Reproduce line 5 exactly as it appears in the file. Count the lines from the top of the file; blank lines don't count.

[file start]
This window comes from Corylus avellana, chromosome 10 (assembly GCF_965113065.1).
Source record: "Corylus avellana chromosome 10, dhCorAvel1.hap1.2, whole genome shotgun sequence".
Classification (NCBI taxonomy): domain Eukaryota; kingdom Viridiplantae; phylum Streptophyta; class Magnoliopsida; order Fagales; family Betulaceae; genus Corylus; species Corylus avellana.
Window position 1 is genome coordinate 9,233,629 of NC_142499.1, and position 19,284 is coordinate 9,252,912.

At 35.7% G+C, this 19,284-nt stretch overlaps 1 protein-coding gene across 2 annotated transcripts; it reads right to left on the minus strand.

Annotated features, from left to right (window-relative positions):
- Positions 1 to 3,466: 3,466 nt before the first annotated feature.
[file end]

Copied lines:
At 35.7% G+C, this 19,284-nt stretch overlaps 1 protein-coding gene across 2 annotated transcripts; it reads right to left on the minus strand.